The thing most perplexing about the Prophet is, how was it possible for a man like Muhammad to come up with a book like the Qur’an? Christians and Jews have long claimed he forged the Qur’an based on the Bible. But Muhammad did not spend years studying in Byzantium or Persia – and even then, being illiterate, he could not read the Bible. Also, Islam does not share unscientific and illogical aspects of Biblical tradition and it brings new laws which can only be appreciated by modern society. Islam preached injunctions and rituals which had been extinct from Jewish practise for centuries.

Furthermore, what astounded the Arabs at the time was the quality of the Qur’an – perfect prose in a language that has never since been matched (yet before the revelation of the Qur’an, and in his ordinary conversations after it, the Prophet never acquired any distinction as a poet). And what amazes so many today is that the Qur’an, while making reference to so many scientific phenomena does not display the slightest contradiction with modern science.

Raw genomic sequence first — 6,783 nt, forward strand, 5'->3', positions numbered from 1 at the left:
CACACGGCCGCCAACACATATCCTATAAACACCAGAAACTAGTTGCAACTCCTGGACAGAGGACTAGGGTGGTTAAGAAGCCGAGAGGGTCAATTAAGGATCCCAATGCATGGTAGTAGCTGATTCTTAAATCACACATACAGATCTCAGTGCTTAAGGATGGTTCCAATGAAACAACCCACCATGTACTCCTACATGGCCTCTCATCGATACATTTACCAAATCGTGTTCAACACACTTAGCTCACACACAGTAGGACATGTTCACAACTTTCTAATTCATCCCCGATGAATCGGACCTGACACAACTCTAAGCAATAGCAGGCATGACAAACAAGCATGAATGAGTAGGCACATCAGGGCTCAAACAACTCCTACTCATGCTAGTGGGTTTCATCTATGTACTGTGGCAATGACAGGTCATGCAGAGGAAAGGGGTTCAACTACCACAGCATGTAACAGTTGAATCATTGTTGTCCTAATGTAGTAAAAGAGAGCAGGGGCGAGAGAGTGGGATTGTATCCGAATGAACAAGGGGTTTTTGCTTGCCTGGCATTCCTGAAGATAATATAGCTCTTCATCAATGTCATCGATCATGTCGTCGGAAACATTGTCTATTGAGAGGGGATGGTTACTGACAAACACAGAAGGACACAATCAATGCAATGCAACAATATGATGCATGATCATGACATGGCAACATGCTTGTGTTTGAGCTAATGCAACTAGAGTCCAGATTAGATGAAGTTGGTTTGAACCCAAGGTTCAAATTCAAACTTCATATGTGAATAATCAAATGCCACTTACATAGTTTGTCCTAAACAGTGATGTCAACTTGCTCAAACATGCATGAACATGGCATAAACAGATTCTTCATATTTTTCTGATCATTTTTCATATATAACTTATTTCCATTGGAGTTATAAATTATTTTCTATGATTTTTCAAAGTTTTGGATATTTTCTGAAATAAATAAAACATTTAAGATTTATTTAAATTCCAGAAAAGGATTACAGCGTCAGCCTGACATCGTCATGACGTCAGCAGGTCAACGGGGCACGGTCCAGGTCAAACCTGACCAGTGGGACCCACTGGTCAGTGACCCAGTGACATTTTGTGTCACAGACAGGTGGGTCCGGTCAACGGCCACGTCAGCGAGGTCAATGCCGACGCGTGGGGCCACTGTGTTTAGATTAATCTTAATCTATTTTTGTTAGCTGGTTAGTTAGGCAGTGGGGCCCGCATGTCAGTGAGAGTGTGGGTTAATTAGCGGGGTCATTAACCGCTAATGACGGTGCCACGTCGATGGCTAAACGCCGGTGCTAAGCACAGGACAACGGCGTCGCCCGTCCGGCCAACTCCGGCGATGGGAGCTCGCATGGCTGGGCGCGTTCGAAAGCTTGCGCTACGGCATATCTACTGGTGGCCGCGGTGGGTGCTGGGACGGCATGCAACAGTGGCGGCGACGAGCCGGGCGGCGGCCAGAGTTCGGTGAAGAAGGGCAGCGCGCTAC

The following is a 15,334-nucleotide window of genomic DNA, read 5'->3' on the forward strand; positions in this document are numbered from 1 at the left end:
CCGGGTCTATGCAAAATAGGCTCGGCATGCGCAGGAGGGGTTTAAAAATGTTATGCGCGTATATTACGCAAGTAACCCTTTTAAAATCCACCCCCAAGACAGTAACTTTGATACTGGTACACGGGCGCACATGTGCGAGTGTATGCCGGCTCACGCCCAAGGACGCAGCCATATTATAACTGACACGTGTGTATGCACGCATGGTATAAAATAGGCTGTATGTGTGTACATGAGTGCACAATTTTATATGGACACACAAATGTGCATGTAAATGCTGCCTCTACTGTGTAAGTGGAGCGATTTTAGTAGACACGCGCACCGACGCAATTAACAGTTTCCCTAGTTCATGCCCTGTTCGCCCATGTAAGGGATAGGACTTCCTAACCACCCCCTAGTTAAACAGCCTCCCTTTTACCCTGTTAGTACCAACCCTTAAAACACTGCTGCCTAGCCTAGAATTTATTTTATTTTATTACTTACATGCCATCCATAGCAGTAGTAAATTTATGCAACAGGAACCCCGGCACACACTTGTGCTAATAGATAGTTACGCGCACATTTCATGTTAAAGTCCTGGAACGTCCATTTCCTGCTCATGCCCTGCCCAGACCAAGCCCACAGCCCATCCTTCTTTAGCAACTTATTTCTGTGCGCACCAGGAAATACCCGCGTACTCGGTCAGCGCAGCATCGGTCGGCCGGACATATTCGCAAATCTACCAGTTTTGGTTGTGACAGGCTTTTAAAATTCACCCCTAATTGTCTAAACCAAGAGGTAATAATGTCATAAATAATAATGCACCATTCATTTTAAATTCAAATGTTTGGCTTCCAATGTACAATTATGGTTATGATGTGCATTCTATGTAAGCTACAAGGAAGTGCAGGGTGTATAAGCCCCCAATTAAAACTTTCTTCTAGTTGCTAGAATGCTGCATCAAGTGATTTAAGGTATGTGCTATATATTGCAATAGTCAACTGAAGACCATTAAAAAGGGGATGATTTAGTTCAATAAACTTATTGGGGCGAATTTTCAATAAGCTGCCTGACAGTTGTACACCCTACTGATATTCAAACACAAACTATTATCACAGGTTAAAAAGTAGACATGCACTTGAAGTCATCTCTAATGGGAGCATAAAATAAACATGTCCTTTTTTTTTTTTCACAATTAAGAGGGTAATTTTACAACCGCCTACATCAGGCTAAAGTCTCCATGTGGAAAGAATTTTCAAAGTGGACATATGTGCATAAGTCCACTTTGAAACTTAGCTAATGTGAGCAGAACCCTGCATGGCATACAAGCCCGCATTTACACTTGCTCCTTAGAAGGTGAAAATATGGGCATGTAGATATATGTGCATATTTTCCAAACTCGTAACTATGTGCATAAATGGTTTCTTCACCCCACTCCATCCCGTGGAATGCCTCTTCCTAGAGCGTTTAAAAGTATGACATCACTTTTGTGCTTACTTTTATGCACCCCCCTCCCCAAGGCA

In addition, many of the details mentioned there could not possibly have been known then – some are being discovered only now, e.g, big bang theory, water cycle, expansion of the universe, all stars and planets having an orbit, the early stages of embryological development, e.g. that bones are formed first and then they are clothed in muscle, etc.